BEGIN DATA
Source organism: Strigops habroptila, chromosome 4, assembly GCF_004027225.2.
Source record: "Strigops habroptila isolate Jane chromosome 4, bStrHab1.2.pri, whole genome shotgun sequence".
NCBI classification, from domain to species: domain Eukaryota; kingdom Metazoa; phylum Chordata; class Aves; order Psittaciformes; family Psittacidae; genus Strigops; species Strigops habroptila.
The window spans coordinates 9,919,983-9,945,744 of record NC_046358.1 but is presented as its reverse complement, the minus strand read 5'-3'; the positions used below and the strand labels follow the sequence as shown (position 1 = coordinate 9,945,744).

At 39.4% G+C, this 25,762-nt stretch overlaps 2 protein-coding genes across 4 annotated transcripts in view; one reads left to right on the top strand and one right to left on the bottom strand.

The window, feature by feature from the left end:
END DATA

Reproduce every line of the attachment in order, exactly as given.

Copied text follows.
Source organism: Strigops habroptila, chromosome 4, assembly GCF_004027225.2.
Source record: "Strigops habroptila isolate Jane chromosome 4, bStrHab1.2.pri, whole genome shotgun sequence".
NCBI classification, from domain to species: domain Eukaryota; kingdom Metazoa; phylum Chordata; class Aves; order Psittaciformes; family Psittacidae; genus Strigops; species Strigops habroptila.
The window spans coordinates 9,919,983-9,945,744 of record NC_046358.1 but is presented as its reverse complement, the minus strand read 5'-3'; the positions used below and the strand labels follow the sequence as shown (position 1 = coordinate 9,945,744).

At 39.4% G+C, this 25,762-nt stretch overlaps 2 protein-coding genes across 4 annotated transcripts in view; one reads left to right on the top strand and one right to left on the bottom strand.

The window, feature by feature from the left end: